There are many problems in the 140th district, and despite lots of talk, little has changed. Three candidates, Rick McQuaid (R), Burce Morris (D), and Mytrice Riley-Wilson (D) sat in front of a small crowd to talk about the issues. The 140th district holds several minority neighborhoods, where the abstract issues melt down to the daily challenges of managing to earn a living, providing educational opportunities for children and preventing crime. The residents here are weary of the same old problems.
Bruce Morris talked a lot but had little to say, failing to answer questions and interrupting his fellow candidates. At one point candidate Mytrice Riley-Wilson, visibly annoyed just shrugged and passed on attempting an answer. It’s too bad, Wilson brought a fresh perspective to community responsibility. “We have to look to ourselves to solve some of these problems,” she explained, expanding on her journey to clean the streets and get involved in making her community better after choosing to live in Norwalk.
A typical Morris answer to subject of how can the state legislator affect the affordable housing crisis facing Norwalk. “Education is foundational to affordable housing, it’s foundational to crime prevention, it’s foundational even to health care,” began his long rambling response. He concluded with restating his strong experience in education. One member of the audience, wearing a fire department baseball camp, attempted to ask just who affordable housing was for these days, but gave up when Morris spoke for another 5 minutes without addressing the question.
For Wilson and McQuaid affordable housing and the cost of living in Norwalk were important issues. Both questioned who was able to afford the affordable housing when each cited anecdotes of people being turned away by banks when applying for mortgages. Wilson also pointed out that she knew of a woman who was qualified for a unit, succeeded in getting a mortgage yet could not afford the commons charges of the condo development of $500/month on top of the mortgage payment. Wilson pointed out that building condos and lowering the purchase price does not make the units more affordable.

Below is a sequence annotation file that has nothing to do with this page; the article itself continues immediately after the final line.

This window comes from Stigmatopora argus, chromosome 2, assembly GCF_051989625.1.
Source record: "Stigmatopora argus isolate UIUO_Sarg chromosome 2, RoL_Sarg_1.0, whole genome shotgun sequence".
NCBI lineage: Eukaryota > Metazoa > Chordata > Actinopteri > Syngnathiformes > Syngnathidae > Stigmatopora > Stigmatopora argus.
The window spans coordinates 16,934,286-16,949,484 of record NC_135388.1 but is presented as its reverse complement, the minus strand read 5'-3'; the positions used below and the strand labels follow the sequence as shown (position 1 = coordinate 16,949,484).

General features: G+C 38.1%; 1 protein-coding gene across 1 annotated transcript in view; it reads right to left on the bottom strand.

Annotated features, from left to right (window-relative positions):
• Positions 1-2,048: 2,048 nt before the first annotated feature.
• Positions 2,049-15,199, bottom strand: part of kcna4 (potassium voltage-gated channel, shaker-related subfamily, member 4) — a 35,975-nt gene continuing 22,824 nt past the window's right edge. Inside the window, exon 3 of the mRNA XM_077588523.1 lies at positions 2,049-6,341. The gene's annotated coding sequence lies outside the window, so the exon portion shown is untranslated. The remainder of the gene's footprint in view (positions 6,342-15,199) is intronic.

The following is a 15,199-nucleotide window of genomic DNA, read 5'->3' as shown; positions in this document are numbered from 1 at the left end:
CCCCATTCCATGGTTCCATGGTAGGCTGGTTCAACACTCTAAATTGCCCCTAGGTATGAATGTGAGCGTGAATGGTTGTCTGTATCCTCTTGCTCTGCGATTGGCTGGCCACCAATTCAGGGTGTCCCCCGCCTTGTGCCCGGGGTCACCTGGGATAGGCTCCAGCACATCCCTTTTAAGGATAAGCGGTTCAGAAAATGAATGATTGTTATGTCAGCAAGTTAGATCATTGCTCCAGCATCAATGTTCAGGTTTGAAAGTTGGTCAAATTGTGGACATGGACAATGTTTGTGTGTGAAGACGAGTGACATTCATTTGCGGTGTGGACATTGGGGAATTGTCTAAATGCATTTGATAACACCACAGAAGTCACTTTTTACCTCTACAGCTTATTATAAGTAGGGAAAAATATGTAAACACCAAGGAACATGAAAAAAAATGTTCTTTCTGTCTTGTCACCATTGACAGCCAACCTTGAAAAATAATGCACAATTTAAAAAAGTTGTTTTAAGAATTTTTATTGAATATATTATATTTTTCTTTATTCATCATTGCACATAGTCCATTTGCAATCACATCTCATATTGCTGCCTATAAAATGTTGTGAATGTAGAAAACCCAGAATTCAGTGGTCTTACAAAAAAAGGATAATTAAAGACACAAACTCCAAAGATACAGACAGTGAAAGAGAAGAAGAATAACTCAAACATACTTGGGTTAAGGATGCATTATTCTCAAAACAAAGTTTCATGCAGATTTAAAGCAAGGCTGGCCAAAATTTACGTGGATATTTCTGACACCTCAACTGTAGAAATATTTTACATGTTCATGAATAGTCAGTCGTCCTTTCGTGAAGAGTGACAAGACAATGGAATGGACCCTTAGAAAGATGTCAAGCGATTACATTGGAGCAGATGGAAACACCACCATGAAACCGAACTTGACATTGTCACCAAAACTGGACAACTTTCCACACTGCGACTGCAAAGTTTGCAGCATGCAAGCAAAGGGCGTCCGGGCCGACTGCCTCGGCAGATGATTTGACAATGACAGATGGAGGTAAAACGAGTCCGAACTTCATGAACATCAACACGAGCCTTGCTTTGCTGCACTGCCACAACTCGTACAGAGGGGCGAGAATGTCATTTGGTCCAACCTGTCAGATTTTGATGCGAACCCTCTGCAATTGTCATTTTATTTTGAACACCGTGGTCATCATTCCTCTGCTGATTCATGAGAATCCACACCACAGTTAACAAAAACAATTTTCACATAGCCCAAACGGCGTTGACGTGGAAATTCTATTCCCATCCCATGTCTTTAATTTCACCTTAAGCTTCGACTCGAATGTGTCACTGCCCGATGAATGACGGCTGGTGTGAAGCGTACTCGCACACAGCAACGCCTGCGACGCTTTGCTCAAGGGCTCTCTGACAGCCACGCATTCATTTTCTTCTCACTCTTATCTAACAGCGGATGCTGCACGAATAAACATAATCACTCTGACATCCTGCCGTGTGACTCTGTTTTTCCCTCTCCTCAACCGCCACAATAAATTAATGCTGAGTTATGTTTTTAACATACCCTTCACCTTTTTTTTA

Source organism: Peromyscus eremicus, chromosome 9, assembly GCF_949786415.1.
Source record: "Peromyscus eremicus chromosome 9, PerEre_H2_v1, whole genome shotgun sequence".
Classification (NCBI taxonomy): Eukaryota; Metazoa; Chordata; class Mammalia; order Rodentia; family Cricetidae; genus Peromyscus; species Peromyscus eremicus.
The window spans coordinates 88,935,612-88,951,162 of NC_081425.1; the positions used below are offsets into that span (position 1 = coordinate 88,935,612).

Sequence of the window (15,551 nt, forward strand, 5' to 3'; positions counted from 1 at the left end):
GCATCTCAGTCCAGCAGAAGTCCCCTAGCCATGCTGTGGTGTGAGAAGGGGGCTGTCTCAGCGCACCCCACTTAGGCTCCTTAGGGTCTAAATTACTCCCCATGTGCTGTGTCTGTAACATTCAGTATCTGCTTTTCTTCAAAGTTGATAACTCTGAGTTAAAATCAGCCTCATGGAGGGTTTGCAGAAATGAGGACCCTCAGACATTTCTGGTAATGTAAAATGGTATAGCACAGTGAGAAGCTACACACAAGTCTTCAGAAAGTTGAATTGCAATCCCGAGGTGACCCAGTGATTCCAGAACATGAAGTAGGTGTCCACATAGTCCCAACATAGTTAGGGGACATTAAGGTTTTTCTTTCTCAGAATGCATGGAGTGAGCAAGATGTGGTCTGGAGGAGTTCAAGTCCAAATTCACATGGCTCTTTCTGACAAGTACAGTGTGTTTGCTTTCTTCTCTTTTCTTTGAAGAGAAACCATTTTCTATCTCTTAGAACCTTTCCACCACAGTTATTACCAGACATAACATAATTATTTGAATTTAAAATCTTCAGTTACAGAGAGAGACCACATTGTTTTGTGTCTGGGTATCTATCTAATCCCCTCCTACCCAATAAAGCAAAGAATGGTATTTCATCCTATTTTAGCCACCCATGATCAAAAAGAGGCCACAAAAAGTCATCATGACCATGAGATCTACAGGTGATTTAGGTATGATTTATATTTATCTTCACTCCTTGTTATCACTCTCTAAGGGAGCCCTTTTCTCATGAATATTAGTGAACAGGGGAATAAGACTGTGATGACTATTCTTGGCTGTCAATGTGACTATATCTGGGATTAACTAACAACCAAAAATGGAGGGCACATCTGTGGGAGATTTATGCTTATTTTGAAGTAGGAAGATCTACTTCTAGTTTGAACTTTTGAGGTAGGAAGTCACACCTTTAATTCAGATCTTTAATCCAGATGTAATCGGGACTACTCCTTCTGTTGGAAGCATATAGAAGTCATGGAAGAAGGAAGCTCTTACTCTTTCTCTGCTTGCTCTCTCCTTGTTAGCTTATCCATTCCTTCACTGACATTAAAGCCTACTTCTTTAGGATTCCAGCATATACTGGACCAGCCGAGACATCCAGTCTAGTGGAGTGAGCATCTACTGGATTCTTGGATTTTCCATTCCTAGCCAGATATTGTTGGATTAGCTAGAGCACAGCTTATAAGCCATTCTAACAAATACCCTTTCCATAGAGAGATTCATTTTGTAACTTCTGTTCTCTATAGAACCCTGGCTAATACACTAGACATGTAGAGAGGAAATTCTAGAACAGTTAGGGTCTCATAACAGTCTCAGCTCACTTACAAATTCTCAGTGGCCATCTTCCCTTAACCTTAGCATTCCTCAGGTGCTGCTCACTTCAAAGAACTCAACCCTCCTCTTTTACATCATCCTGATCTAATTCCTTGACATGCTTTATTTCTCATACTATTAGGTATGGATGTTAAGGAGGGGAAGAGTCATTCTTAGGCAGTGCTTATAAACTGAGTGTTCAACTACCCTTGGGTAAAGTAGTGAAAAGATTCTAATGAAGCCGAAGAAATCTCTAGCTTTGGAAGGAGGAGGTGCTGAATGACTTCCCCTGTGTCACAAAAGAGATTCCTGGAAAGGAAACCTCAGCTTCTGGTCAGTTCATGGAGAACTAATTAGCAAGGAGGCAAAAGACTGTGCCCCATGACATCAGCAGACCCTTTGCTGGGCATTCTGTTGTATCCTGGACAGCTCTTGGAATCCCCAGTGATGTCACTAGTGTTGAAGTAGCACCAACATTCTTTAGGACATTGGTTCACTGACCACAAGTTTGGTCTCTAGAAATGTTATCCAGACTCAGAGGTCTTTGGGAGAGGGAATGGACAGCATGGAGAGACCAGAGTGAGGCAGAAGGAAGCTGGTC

Both Wilson and McQuaid spoke of the importance of tax credits to encourage companies to create jobs in the district. Morris rejected tax credits as an option and instead spoke about the need to create transportation solutions to the gridlock facing commuters from Guilford. Morris probably got confused about what city he was talking about since Guilford commuters are more likely to head into New Haven, not Norwalk. Morris’ ties to New Haven, according to McQuaid are still strong. “All his fund raising money comes from New Haven,” McQuaid said shortly after the debate, “Not Norwalk.”
McQuaid said that the state should reward businesses that hire locally instead of importing workers. “If you use people who live in Norwalk, the transportation problem that we’re talking about is changed.” Morris’ candidacy has not been without controversy this year. He’s accused (primary challenger) Common Council member Carvin Hilliard of distributing flyers against him, going as far as filing an official complaint which was dismissed. McQuaid pointed out after the debate, that Morris does not live in the district anymore having recently moved across the line.